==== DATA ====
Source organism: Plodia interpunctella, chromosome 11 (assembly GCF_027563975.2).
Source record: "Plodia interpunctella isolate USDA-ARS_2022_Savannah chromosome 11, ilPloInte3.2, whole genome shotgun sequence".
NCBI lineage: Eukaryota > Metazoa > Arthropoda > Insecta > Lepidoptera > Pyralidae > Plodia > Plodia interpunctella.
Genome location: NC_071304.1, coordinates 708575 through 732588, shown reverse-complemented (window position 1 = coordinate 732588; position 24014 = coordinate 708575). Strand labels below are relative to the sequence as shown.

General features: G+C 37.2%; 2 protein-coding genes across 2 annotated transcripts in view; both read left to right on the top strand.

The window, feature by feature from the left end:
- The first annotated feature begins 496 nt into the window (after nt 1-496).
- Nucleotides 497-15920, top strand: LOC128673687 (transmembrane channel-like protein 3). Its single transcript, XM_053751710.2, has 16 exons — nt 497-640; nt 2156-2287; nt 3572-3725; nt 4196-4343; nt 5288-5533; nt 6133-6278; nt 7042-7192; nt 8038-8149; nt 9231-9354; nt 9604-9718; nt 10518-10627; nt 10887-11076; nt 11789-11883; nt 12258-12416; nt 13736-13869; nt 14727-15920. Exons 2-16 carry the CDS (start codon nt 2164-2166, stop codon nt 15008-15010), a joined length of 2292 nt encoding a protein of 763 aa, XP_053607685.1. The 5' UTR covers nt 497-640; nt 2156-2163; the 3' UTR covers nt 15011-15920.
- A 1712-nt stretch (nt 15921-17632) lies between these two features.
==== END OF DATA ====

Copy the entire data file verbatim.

Source organism: Plodia interpunctella, chromosome 11 (assembly GCF_027563975.2).
Source record: "Plodia interpunctella isolate USDA-ARS_2022_Savannah chromosome 11, ilPloInte3.2, whole genome shotgun sequence".
NCBI lineage: Eukaryota > Metazoa > Arthropoda > Insecta > Lepidoptera > Pyralidae > Plodia > Plodia interpunctella.
Genome location: NC_071304.1, coordinates 708575 through 732588, shown reverse-complemented (window position 1 = coordinate 732588; position 24014 = coordinate 708575). Strand labels below are relative to the sequence as shown.

General features: G+C 37.2%; 2 protein-coding genes across 2 annotated transcripts in view; both read left to right on the top strand.

The window, feature by feature from the left end:
- The first annotated feature begins 496 nt into the window (after nt 1-496).
- Nucleotides 497-15920, top strand: LOC128673687 (transmembrane channel-like protein 3). Its single transcript, XM_053751710.2, has 16 exons — nt 497-640; nt 2156-2287; nt 3572-3725; nt 4196-4343; nt 5288-5533; nt 6133-6278; nt 7042-7192; nt 8038-8149; nt 9231-9354; nt 9604-9718; nt 10518-10627; nt 10887-11076; nt 11789-11883; nt 12258-12416; nt 13736-13869; nt 14727-15920. Exons 2-16 carry the CDS (start codon nt 2164-2166, stop codon nt 15008-15010), a joined length of 2292 nt encoding a protein of 763 aa, XP_053607685.1. The 5' UTR covers nt 497-640; nt 2156-2163; the 3' UTR covers nt 15011-15920.
- A 1712-nt stretch (nt 15921-17632) lies between these two features.